Why Is Dietary Fiber So Good for You?
Fiber in the diet is colloquially called roughage. It is principally made of complex carbohydrates, may have some protein components, and is moderately to fully insoluble. The health benefits of fiber are just beginning to be fully realized. We have known for a long time that roughage stimulates peristaltic action and thus helps move the digested food through the intestines, decreasing the transit time through the gut.
Potentially toxic substances in food and in bile fluid bind to fiber and are exported from the body, thus preventing them from damaging the lower intestine or being reabsorbed there.
Statistical evidence indicates that high fiber also reduces colon and other cancers, precisely because fiber binds suspected car-cinogens. It is also plausible that the benefit is due to a lack of other items in the high-fiber diet. People on high-fiber diets also tend to take in less fat and fewer calories. Any difference in heart disease or cancer may be due to these other differences.
There has been much publicity about fiber in the diet reduc-ing cholesterol. Fiber does bind cholesterol, and it certainly causes some decrease in the amount in the blood. The reduction, expressed as a percentage, is higher in cases in which the original level of cholesterol is higher. There is, however, no definitive evi-dence that lowering cholesterol via the ingestion of fiber results in less heart disease.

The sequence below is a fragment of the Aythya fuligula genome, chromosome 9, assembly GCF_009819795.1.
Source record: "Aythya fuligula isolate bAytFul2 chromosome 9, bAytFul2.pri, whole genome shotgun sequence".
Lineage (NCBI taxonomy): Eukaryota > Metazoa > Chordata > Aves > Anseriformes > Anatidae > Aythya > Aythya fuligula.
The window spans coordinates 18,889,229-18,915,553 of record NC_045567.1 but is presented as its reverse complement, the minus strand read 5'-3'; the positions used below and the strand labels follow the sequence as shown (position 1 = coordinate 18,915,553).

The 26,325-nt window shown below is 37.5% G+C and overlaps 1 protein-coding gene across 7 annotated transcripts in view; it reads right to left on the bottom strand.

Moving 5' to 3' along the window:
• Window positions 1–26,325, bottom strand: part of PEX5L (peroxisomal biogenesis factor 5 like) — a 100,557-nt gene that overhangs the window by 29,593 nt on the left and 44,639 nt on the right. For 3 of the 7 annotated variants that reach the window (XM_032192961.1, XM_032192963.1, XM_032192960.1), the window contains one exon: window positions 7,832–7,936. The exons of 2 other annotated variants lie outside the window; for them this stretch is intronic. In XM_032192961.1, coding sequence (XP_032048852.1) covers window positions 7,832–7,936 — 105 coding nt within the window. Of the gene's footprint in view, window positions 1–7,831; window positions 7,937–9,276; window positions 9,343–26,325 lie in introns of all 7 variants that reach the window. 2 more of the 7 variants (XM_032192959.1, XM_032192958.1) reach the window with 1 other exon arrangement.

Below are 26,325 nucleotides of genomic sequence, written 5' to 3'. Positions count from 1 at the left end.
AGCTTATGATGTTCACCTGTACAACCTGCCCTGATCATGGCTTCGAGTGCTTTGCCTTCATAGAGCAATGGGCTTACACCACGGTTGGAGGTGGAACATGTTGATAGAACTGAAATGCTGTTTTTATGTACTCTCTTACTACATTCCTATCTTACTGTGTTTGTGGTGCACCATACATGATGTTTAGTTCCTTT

Fiber comes in two forms: soluble and insoluble. The most common insoluble fiber is cellulose, which is found in lettuce, carrots, bean sprouts, celery, brown rice, most other vegetables, many fruit skins, and pumpernickel bread. Insoluble fiber binds various molecules but otherwise merely forms bulk in the lower intestine. Soluble fibers include amylopectin and other pectins, as well as complex starches. Uncooked and mildly processed foods contain a higher proportion of this type of fiber.
Because of increased surface area, these fibers seem to be more beneficial. Good sources include bran (especially oat bran), barley, and fresh fruits (with skin), brussels sprouts, potatoes with skin, beans, and zucchini. Soluble fiber binds water very well, increasing satiety by helping to fill the stomach.